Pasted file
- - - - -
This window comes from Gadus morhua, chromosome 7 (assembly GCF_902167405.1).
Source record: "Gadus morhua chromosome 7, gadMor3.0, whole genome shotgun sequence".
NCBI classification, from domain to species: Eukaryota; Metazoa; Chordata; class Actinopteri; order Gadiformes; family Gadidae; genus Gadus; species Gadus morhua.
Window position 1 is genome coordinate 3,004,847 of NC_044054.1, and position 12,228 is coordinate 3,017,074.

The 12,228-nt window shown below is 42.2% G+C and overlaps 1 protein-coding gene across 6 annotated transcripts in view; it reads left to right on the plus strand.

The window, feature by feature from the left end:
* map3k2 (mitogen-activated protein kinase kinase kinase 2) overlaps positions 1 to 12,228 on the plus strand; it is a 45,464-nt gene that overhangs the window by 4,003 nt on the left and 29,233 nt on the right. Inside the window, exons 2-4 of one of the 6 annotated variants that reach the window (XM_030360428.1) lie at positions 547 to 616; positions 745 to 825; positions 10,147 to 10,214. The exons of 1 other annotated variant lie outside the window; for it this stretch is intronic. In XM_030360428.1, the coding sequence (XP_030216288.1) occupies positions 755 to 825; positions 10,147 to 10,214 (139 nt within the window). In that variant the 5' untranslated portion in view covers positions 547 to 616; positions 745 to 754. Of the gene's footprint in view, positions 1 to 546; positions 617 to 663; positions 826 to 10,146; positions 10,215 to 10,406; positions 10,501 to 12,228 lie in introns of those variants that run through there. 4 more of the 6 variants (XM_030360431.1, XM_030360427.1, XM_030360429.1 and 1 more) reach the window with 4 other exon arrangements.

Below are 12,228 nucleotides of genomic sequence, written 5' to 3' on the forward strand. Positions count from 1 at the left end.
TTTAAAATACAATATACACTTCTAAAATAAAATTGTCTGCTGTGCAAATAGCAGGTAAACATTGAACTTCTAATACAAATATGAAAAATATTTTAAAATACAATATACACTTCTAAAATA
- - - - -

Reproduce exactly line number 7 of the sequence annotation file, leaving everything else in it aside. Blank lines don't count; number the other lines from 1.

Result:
* map3k2 (mitogen-activated protein kinase kinase kinase 2) overlaps positions 1 to 12,228 on the plus strand; it is a 45,464-nt gene that overhangs the window by 4,003 nt on the left and 29,233 nt on the right. Inside the window, exons 2-4 of one of the 6 annotated variants that reach the window (XM_030360428.1) lie at positions 547 to 616; positions 745 to 825; positions 10,147 to 10,214. The exons of 1 other annotated variant lie outside the window; for it this stretch is intronic. In XM_030360428.1, the coding sequence (XP_030216288.1) occupies positions 755 to 825; positions 10,147 to 10,214 (139 nt within the window). In that variant the 5' untranslated portion in view covers positions 547 to 616; positions 745 to 754. Of the gene's footprint in view, positions 1 to 546; positions 617 to 663; positions 826 to 10,146; positions 10,215 to 10,406; positions 10,501 to 12,228 lie in introns of those variants that run through there. 4 more of the 6 variants (XM_030360431.1, XM_030360427.1, XM_030360429.1 and 1 more) reach the window with 4 other exon arrangements.